No, no, no! I don’t know how to be more emphatic about this! That is a dead end! It is not Catholic, it is not even Christian. Christianity is universal, it is Catholic, it is for everyone – there are no members, there are no insiders and outsiders, it is the furthest thing from a club!
And this is because what makes us the Church is not us! We are made into the Church by Christ, who gathers us into one and makes us members of his body. It is not we who choose him, but he who chooses us. He gives us faith – and as we see in the readings today, his gift of faith transcends the boundaries of any earthly clubhouse. Our identity is in Christ, we are HIS people, members of HIS flock, the flock that HE shepherds and gathers from among all the nations. Our Psalm response today proclaims loudly “The Lord has revealed to the nations his saving power.”
So if a church, if St. Joseph’s is not a clubhouse, what is it? Ahhh! Now we are getting somewhere! What would we call this place? A place of encounter? A visible sign and tangible expression of Christ’s saving work in our community? A precious refuge and sanctuary freely offered to all people? We could go on. The second Vatican council calls the church a building of living stones, a sheepfold, a boat on the seas of life. Pope Francis recently called local churches field hospitals.
But how many of our neighbors see this church that way? I’m afraid not too many. How do we show them the truth? How do you and I witness to the Catholicity of our faith?
The first is that we must live a communion of life with Christ outside of these walls. If we walk with Christ throughout the week, then it will be more clear to our community that this place is not a club, but instead a place where we come to celebrate and deepen and offer back to God the life that we live with him all week long. When we live with Christ in daily life, the walls of our church become transparent to our community and it becomes clear that this cannot be a clubhouse, since there are no walls keeping Christ in or keeping them out – Christ walks freely with us wherever we are – he is not trapped in a clubhouse.
Secondly: the places that we build and the way we act in our churches is important in communicating our Catholicity. There is a problematic trend in recent decades - we have been building our churches out in the suburbs, and have set them up in a way that increasingly resembles a country club. The enthusiastic greeters at the door smile and say “Welcome to OUR church!” which sounds an awful lot like “Welcome to OUR club!” to those who visit.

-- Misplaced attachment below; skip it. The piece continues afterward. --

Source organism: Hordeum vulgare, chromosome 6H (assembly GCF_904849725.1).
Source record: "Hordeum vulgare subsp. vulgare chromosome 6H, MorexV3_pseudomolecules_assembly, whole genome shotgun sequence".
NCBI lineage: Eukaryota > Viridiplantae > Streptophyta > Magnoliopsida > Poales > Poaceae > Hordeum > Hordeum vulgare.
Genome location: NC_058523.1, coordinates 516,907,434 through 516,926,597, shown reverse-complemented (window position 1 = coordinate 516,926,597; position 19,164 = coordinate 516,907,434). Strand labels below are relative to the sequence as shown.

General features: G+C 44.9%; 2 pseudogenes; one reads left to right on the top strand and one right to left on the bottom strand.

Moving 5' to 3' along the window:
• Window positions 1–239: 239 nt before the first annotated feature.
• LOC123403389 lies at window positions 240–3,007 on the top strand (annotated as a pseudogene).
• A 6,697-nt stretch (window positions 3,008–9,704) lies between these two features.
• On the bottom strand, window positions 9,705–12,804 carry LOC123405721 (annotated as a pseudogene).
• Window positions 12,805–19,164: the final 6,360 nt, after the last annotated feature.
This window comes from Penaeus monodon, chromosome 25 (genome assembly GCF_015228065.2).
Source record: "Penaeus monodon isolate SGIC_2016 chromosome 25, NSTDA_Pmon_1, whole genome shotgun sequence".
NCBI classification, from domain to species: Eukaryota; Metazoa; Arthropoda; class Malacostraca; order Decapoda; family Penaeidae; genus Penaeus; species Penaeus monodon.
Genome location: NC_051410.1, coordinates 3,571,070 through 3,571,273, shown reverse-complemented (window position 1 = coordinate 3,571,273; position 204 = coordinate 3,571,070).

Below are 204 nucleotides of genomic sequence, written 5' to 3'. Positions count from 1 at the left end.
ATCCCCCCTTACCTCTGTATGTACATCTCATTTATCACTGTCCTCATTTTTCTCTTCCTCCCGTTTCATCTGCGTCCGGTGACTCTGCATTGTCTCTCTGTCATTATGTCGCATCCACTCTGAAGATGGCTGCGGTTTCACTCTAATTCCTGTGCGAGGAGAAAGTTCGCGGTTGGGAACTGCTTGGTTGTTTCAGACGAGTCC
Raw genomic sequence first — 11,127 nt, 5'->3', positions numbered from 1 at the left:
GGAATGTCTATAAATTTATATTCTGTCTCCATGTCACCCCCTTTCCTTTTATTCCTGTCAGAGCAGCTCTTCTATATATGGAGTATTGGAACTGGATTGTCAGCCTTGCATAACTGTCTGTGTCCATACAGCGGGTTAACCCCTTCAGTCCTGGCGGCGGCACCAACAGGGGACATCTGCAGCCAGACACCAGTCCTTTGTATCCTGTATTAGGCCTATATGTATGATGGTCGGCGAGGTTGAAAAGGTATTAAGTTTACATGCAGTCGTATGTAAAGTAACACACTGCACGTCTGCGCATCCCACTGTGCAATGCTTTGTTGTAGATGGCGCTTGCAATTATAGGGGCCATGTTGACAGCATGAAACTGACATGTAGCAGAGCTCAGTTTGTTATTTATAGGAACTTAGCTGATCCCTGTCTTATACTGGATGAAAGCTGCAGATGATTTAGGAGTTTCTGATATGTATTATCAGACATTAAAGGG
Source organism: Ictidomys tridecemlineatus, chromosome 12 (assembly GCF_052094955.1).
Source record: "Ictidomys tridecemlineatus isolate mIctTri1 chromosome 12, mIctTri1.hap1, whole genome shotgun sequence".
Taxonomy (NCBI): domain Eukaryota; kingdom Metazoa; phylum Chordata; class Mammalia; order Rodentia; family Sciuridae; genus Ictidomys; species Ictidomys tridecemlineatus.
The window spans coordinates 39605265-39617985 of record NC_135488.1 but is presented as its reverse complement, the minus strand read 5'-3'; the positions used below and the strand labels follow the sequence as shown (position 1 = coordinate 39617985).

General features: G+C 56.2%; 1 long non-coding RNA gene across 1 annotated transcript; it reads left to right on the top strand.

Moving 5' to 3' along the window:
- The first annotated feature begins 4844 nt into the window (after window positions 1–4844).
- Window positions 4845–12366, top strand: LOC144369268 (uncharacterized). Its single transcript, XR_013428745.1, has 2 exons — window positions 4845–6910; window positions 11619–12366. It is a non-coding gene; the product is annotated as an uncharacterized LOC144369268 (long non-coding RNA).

Maybe what we should really be saying is “Welcome to your Church! You didn’t even know it, but you have one! We’ve been keeping it open for you and waiting for you to arrive!”
That’s one of the things that I loved about churches in Europe. There, the churches are in the center of town and the door is always open. There is no sense of membership – anyone wandering down the street, sometimes even a stray cat or dog, can wander in and find a place of prayer and refreshment.
Does this community see our church as their church? That this is a building that we keep open for them? Our churches must communicate catholicity: they must be understood to exist for all people in the community, regardless of their spiritual or religious background or leanings. Everyone who lives in this town is a parishioner, either actually or potentially, because everyone who lives in this town is called to be a saint in Christ. The membership requirement for Christ is that we be human. Every single person who lives in this town meets that criteria, not just those who receive envelopes.
In our readings this weekend we hear the stories about how two foreigners, two outsiders, a Syrian and a Samaritan, are led by the Holy Spirit and are amazed and profoundly grateful to find healing and redemption in an encounter with the true God. What about the outsiders of our day: our pagan and protestant friends and neighbors? Are we trying to entice them to join our religious club? Or are we trying to live in the Holy Spirit so that they will find Christ in us and be amazed and profoundly grateful for an encounter with the true God alive in the members of Christ’s body, the Catholic Church?